Reclining back with a luxurious sigh, she couldn't for the life of her explain why she should be talking like this. Unless it was to give that odious man behind something to sneer about.
"It's possible when Alan comes to Tripoli I'll persuade him to give me something a little less demanding." she said for good measure.
"And while you're at it," Tamara drawled, "tell him you've got a buddy who's being worked to death!"
At that precise moment two young men came bounding up the steps. Laughing and talking volubly in Italian, they made straight for Tamara's chair and she raised herself to banter with them good-humouredly. Looking on, Julie felt an absurd relief at the diversion. Perhaps the man behind would go now that his afternoon's entertainment had been interrupted. Pushing him from her thoughts, she preferred to concentrate on her friend.
Whatever the dark slender American girl in her late twenties imagined she was lacking, she certainly had a way with the young men of the town. They seemed to gravitate towards her wherever she went. As her friend, Julie wasn't sure she cared for this. Admitted, she had found it exciting at first having a different escort every night after the office, but after the third night she had begun to yearn for a little solitude, and a chance to explore the wide handsome streets of Tripoli. Perhaps this time when Tamara asked her out, she could refuse without offending. She was more than grateful for the older girl taking her under her wing as it were in a strange country, but her ideas on entertainment were totally different from Julie's.
"Tony, Eugene," Tamara was saying, "this is Julie Lambert. She's fresh in from England. Pull up a chair, boys. What about some drinks?"
The one who was Eugene raised his hands with a dazzling smile. "Ah no! But already we have drink.' Slanting a sly glance at his friend, he sunk a hand into the pocket of his tight Italian cut trousers and brought out a flask.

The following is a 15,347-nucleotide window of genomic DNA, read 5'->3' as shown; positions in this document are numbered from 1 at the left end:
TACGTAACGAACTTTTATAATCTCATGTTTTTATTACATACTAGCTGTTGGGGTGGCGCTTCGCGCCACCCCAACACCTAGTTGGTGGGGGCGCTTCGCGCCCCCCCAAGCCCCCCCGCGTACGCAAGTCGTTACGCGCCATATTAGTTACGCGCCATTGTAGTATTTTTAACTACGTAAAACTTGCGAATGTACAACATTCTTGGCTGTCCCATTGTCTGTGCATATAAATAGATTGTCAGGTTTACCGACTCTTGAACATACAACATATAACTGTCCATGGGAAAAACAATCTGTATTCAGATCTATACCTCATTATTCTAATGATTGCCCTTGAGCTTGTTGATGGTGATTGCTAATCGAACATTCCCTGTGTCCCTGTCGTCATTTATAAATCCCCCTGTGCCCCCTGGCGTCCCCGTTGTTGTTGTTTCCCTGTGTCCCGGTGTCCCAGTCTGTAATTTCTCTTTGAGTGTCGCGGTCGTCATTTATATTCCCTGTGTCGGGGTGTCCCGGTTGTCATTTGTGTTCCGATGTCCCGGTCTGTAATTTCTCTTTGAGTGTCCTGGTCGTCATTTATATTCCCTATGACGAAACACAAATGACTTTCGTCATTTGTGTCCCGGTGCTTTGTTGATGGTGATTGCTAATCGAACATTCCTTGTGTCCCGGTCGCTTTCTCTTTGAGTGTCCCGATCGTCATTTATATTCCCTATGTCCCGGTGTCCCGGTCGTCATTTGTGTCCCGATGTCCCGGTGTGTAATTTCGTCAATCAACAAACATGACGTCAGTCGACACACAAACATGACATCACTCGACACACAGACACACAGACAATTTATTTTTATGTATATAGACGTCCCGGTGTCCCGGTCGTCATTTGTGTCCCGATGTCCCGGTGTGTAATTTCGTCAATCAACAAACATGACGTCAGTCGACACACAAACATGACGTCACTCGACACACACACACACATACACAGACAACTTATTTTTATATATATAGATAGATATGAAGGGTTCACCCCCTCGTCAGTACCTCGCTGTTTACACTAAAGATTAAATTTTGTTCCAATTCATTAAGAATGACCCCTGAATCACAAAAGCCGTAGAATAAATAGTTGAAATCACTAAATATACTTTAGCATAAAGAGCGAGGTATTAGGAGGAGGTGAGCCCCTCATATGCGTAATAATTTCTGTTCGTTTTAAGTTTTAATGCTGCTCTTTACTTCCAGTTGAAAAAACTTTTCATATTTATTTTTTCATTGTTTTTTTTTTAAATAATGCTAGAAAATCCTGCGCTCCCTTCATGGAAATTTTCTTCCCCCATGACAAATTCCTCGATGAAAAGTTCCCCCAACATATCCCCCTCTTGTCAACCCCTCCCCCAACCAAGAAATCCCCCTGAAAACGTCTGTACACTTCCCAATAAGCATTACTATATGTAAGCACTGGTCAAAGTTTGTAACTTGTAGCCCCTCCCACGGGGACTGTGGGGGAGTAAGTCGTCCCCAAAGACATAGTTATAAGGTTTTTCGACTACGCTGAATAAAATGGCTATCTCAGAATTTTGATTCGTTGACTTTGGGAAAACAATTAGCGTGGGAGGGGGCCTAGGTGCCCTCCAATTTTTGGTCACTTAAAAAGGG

"Oh-oh!" Tamara threw her head back and chuckled hoarsely. "You can count me out, boys, but Julie's all yours." She turned a heavy-lidded smile towards Julie. "Take it from me, honey, you haven't lived until you've sampled the Kitty Kola kick."
The young men nodded delightedly and Julie eyed the liquid that Eugene had poured into her glass.
"What is it?" she asked with a mixture of curiosity and suspicion. "I never drink anything stronger than gin and orange."
"Ah, Julee!" Eugene's black eyes were dancing. "Once you have tasted Kitty Kola! ... green and orange ... psha!" He moved his shoulders expressively.
"Well, it's all in the line of experience," laughingly Julie raised the liquid to her lips. With a name like that it probably wasn't much different from Coca-Cola, and refusing would appear childish.
The glass couldn't have been more than an inch from her mouth when she felt it roughly removed from her hand. The contents were flung across the lawn.
"I suggest you wait until you are slightly more seasoned to the climate before sampling this hideous local fuel."
The tall man from behind had picked up the flask and screwing the top on tightly thrust it at Eugene. With a spate of Italian that sent the young men on their way with an occasional sheepish glance backwards, the man turned to stare down at Julie.
"It's bad for the oil company when the personnel go about making spectacles of themselves. If you must drink something that could put you flat on your back perhaps you could do it in a less public place."
Julie's blue eyes flashed up in anger. Of all the colossal nerve! As if it had anything to do with him. She pushed herself up from the chair to let fly with a few well-chosen words, but he had already turned on his heel and left adding over one shoulder,
"The gay life out here can be a bit potent, as you probably mean to find out."
"We ... ll ...!" Tamara let out the exclamation in soft astoundment. "Where did Clay Whitman drop from? I didn't know he was on leave." She pulled a wry smile. "He was in one hell of a mood, wasn't he?"
Still breathing heavily, Julie asked, "Do you know him?"
"Figuratively." Tamara sent an amused glance after the receding figure. "He's the general field manager out at the Guchani oil fields."
"What is he doing here?"
Tamara lit another cigarette. "As I said, honey, he's probably on leave. The men work a month in the desert, and have two weeks free."